historicalfirearms: M2 & Owen Gun In Action: How Trooper…


M2 & Owen Gun In Action: How Trooper John Carter won the Distinguished Conduct Medal

The evening of the 18th August 1966, saw Trooper (temporary corporal) John Carter or the Royal Australian Armoured Corps win the Distinguished Conduct Medal for bravery. Trooper Carter’s M113A1 Armoured Personnel Carrier (APC) was part of a Troop moving forward with reinforcements to assist a company of the 6th Battalion, The Royal Australian Regiment which was heavily engaged with a large force of North Vietnamese troops. 

As the APCs advanced they came under fire from an enemy 57mm recoilless rifle and intense small arms fire. A 57mm recoilless rifle round just missed Carter’s APC. The citation for Trooper Carter’s medal describes his actions: 

Carter returned the fire using his .50 calibre machine gun [mounted on the roof of the M113A1 APC]. The gun jammed. He then grasped the driver’s Owen Machine Carbine and without hesitation leapt on to the top of his vehicle and returned fire killing the 57 millimetre recoilless rifle team a fraction after another 57 millimetre recoilless rifle round had been fired. This round exploded and dazed the crew and passengers. Corporal Carter still undeterred continued to fire killing five other enemy.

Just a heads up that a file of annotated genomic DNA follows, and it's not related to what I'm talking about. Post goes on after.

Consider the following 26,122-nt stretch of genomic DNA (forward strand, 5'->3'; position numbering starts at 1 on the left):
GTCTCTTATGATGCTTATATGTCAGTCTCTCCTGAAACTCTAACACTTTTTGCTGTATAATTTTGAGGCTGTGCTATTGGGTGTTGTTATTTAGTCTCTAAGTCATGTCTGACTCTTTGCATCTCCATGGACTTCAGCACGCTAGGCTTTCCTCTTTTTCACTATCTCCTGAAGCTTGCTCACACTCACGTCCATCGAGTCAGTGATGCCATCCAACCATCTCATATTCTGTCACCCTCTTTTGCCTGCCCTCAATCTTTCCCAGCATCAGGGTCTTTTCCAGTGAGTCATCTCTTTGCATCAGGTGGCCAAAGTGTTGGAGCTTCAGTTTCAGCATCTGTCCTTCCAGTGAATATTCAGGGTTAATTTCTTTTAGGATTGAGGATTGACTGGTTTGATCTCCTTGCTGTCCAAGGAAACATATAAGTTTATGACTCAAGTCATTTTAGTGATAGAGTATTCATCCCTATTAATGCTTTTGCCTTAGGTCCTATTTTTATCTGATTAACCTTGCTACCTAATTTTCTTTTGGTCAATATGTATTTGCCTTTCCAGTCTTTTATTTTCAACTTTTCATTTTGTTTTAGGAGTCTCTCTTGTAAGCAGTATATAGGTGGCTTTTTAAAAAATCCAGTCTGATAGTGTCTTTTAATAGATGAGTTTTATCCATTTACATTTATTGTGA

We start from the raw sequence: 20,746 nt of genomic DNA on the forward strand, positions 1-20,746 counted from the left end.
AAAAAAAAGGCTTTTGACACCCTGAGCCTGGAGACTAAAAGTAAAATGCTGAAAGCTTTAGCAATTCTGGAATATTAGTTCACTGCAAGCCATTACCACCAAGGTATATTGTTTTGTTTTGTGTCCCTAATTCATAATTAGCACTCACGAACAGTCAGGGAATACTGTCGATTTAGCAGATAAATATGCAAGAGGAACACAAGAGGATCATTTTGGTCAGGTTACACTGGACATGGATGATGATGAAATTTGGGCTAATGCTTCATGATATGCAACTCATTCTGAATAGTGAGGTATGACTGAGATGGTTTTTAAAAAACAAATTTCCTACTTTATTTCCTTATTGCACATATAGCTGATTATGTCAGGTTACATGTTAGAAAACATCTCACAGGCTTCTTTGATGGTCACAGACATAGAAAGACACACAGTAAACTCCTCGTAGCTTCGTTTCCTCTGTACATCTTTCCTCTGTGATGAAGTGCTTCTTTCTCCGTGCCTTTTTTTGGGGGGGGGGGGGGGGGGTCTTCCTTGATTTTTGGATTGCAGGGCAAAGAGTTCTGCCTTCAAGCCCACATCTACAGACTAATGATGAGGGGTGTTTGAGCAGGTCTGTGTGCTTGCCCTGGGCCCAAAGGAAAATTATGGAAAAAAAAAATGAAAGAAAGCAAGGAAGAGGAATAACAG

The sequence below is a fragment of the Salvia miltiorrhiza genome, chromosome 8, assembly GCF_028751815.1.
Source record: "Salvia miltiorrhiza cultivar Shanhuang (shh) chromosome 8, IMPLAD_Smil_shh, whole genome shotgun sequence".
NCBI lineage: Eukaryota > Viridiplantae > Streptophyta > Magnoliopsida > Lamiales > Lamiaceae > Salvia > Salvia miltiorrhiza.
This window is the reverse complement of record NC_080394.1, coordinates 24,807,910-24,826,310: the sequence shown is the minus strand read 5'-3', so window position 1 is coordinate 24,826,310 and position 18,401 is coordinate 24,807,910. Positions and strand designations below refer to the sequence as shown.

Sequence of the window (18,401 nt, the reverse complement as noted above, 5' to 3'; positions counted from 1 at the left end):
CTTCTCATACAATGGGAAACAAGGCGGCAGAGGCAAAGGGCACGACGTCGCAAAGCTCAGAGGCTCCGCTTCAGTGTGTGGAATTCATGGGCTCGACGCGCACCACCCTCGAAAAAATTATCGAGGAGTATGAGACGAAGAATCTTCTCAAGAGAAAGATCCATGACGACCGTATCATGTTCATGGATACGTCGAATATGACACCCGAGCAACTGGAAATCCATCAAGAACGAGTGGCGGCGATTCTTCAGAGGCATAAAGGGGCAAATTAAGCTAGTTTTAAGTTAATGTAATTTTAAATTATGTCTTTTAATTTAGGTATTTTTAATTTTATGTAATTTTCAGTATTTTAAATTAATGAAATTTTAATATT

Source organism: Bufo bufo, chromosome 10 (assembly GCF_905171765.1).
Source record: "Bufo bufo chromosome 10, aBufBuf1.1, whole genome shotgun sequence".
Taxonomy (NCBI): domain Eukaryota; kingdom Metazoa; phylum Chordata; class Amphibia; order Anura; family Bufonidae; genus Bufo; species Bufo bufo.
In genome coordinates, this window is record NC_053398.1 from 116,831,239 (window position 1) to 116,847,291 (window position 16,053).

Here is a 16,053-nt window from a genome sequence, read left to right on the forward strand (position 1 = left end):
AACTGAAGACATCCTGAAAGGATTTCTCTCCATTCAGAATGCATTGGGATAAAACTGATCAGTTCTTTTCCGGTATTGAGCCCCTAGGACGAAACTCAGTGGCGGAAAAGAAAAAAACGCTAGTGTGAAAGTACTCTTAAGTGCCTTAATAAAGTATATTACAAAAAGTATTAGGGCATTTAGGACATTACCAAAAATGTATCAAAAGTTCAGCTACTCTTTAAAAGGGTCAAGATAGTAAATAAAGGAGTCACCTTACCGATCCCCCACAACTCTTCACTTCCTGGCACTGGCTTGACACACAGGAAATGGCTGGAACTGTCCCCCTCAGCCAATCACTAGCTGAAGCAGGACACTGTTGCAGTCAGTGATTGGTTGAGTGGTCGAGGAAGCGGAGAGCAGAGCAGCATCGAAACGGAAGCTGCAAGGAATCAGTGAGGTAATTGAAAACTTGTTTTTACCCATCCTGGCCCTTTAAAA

By his actions Corporal Carter also drew additional fire on to himself enabling the other vehicles of the troop to advance. Through the action which was fought at very close range Corporal Carter showed outstanding courage, initiative and determination. His actions were an inspiration to all his comrades and contributed greatly to the success of the assault by the relief force, the heavy casualties inflicted on the enemy and immediately afterwards, the relief of D Company 6 Battalion, The Royal Australian Regiment.


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The London Gazette (Supplement), 28 July 1967, No. 44376, p.8433, (source)

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